Opening with a “warning” that says the film should not be viewed by those under 28 years old, Deep Murder, cleverly titled after the well-known porno, Deep Throat, is a hilarious slasher that will hit your funny bone’s G-spot…
…Personally, I’ve never put much thought into what the life of the characters in a soft-core porn might be like when they’re not dry-humping each other silly. Thanks to Deep Murder, I know things now. Things I can never un-know. In Nick Corirossi’s debut feature, written by Quinn Beswick, Josh Margolin, Benjamin Smolen & Nikolai Von Keller, we’re introduced to a cast of eccentric soft-core porn characters, just living another day of PG-13 sex and sexual innuendos. Everything is all sunshine and rainbow-colored dildos, until a mysterious killer decides to fluff one of the cast members from the inside out, turning everyone’s soft day into a hardcore nightmare.
Deep Murder quickly pulls you into its world of erotic puns and sheets stained with regret through a captivating porn aesthetic, made up of often too-soft lighting and provocative yellows and oranges that scream afternoon delight. Cinematographer Daniella Nowitz and the production designers arouse us with a set that feels like every soft-core porn you’ve ever seen, taking place inside of an ultra-clean mansion decorated with very few personal affects, including some three-breast-sculpted vases thrown in for that added touch of class.
Opening like the beginning of a light porno, but with a lot more dick jokes, Deep Murder introduces us to an orgie’s worth of quirky characters during a prologue that is damn near indescribable insanity. Playing off of porno tropes, we meet a variety of sexy imbeciles, such as virgin nerd, Hugh (Quinn Beswick), sexually confused Jace (Chris Redd), the MILF, Babs (Katie Aselton), the babysitter (Jessica Parker Kennedy), business dad, Richard (Christopher McDonald), his horny step-brother, Doug (Jerry O’Connell), plus the bumbling detective (Josh Margolin). Oh, and let’s not forget cute scientist, Dr. Bunny Van Clit (Stephanie Drake), but don’t call her Van Clit, because that’s Dr. BUNNY Van Clit to you. I have to mention everyone here, because from established actors like O’Connell to those that are lesser known, everyone in Deep Murder is so good at pretending to be terrible actors, you’ll die laughing.
Deep Murder is like a game of Clue played with sex-obsessed, adult children, trapped inside with a killer thanks to hurricane Muff (despite nothing but clear skies outside). Seriously, these people are delightful morons. Corirossi keeps the viewer in on the joke, taking every opportunity to remind the audience that all of the characters’ problems could easily be solved, if they weren’t so braindead. And that’s the fun of Deep Murder. With characters who are essentially living in the world of a soft-core porn, the cast is allowed to play them as dumb and over-the-top as possible. Lines are delivered “poorly”. Emotions are either extreme or purely robotic. And with lines like “that’s where blood lives, inside of bodies” taken completely seriously, it’s impossible not to enjoy the pleasure that is Deep Murder. I can’t remember the last time I actually laughed out loud as much as I did during this sexy madhouse of a film.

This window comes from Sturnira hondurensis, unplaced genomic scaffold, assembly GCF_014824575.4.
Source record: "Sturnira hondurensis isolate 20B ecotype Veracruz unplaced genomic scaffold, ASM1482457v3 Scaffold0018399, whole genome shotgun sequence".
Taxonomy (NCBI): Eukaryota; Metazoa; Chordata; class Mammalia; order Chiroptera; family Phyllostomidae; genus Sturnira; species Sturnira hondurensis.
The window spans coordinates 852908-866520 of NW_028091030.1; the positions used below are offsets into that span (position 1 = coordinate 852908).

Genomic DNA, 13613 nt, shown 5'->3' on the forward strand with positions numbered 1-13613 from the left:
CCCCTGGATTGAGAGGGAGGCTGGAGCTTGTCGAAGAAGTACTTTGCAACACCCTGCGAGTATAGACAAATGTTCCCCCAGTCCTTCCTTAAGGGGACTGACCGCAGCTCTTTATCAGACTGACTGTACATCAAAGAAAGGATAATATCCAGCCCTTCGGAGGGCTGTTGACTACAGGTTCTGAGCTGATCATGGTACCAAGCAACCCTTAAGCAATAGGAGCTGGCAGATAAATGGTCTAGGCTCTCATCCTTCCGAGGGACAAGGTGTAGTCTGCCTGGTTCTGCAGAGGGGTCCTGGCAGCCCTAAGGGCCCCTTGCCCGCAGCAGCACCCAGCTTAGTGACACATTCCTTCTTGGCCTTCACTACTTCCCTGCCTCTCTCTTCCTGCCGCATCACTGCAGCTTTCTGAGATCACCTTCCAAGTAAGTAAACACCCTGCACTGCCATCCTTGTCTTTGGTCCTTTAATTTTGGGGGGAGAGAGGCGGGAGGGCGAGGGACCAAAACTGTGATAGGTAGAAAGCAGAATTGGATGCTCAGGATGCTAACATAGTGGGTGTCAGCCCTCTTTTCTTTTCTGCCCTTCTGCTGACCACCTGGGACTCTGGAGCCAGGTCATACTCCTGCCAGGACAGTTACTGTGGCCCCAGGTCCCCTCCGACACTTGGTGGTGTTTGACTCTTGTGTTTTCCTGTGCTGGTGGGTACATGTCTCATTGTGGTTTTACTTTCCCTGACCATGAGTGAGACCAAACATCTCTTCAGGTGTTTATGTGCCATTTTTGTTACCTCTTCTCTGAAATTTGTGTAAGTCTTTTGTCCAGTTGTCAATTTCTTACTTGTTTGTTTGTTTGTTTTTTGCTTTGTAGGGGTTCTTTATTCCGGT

Deep Murder isn’t just a tongue-in-cheek commentary on the porn industry though, it’s also a deadly funny take on the slasher genre. Characters in Deep Murder do literally everything wrong. They split up for no reason. Attempt to bone each other every other minute. And take steamy showers despite just being attacked. There’s even a point where one character runs around the house, chased by the BDSM leather-clad killer, screaming which rooms of the house he’s being attacked in with no one showing up to save him. What will really get horror fans excited though are the tastelessly sexual kills. Forget the golden showers, Corirossi delivers a red shower of blood and guts.
Without getting too much into the twist of the film, the characters in Deep Murder are being forced to lift the erotic veil that’s been draped around them, and see the world for the hardcore reality that it really is. Wrapped up in this hilariously immature horror comedy are positive themes of learning to be more than what people say you are, with a “reading is good” message thrown in because reading is good, damnit. Mixing the porn and slasher worlds feels like two sides of a personality colliding and waking these dummies up. This theme, though interesting, isn’t particularly strong, and it’s what keeps Deep Murder from being the complete filmic orgasm you want it to be.
Missing from Deep Murder is that strong thematic punch to tie it all together. The film is great at playing goofy, but is emotionally flat for the most part, with characters who are all pretty interchangeable when it comes to the plot. The cast is phenomenal and never fails to get a laugh, but we only ever get just the tip of who these people really are, when we want to get deep inside them…and their personalities. Deep Murder feels like it has something to say, but between all of the blood and sexual innuendos, the theme gets lost somewhere, leaving us with something highly entertaining, but nothing much beyond that.
Deep Murder has to be one of the dumbest movies I’ve ever seen, but I mean that in the best possible way. This film is the definition of a guilty pleasure. Watching Deep Murder is like a one night stand: the act itself is fun, but once the credits roll, you may look at each other, a bit awkward and embarrassed, and agree to never tell anyone you did that. But wow will you never forget it.
Deep Murder is now available on VOD from Screen Media Films.
By Matt Konopka